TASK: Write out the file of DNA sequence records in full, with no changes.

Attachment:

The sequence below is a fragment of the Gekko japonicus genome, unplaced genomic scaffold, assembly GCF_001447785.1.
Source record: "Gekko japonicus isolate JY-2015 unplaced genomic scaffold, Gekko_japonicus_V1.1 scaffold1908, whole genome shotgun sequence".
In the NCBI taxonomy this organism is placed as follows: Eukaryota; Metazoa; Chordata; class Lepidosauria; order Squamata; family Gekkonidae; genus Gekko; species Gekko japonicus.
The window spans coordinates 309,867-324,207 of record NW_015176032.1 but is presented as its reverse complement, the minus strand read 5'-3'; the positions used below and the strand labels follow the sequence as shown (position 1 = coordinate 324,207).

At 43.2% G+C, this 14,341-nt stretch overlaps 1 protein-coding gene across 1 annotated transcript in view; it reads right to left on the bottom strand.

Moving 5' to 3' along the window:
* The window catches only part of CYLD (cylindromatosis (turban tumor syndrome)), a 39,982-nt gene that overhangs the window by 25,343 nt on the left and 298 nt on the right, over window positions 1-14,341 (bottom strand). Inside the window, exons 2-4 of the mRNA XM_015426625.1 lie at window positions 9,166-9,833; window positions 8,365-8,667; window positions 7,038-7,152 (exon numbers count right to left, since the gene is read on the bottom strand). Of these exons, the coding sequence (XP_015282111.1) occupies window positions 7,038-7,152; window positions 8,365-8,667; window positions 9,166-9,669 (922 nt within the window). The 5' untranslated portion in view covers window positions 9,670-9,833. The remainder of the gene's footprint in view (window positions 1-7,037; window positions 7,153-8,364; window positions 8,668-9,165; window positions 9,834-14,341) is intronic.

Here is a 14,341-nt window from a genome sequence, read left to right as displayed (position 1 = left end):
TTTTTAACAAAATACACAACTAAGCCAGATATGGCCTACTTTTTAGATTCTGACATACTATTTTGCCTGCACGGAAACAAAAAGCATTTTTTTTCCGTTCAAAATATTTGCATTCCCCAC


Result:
The sequence below is a fragment of the Gekko japonicus genome, unplaced genomic scaffold, assembly GCF_001447785.1.
Source record: "Gekko japonicus isolate JY-2015 unplaced genomic scaffold, Gekko_japonicus_V1.1 scaffold1908, whole genome shotgun sequence".
In the NCBI taxonomy this organism is placed as follows: Eukaryota; Metazoa; Chordata; class Lepidosauria; order Squamata; family Gekkonidae; genus Gekko; species Gekko japonicus.
The window spans coordinates 309,867-324,207 of record NW_015176032.1 but is presented as its reverse complement, the minus strand read 5'-3'; the positions used below and the strand labels follow the sequence as shown (position 1 = coordinate 324,207).

At 43.2% G+C, this 14,341-nt stretch overlaps 1 protein-coding gene across 1 annotated transcript in view; it reads right to left on the bottom strand.

Moving 5' to 3' along the window:
* The window catches only part of CYLD (cylindromatosis (turban tumor syndrome)), a 39,982-nt gene that overhangs the window by 25,343 nt on the left and 298 nt on the right, over window positions 1-14,341 (bottom strand). Inside the window, exons 2-4 of the mRNA XM_015426625.1 lie at window positions 9,166-9,833; window positions 8,365-8,667; window positions 7,038-7,152 (exon numbers count right to left, since the gene is read on the bottom strand). Of these exons, the coding sequence (XP_015282111.1) occupies window positions 7,038-7,152; window positions 8,365-8,667; window positions 9,166-9,669 (922 nt within the window). The 5' untranslated portion in view covers window positions 9,670-9,833. The remainder of the gene's footprint in view (window positions 1-7,037; window positions 7,153-8,364; window positions 8,668-9,165; window positions 9,834-14,341) is intronic.

Here is a 14,341-nt window from a genome sequence, read left to right as displayed (position 1 = left end):
TTTTTAACAAAATACACAACTAAGCCAGATATGGCCTACTTTTTAGATTCTGACATACTATTTTGCCTGCACGGAAACAAAAAGCATTTTTTTTCCGTTCAAAATATTTGCATTCCCCAC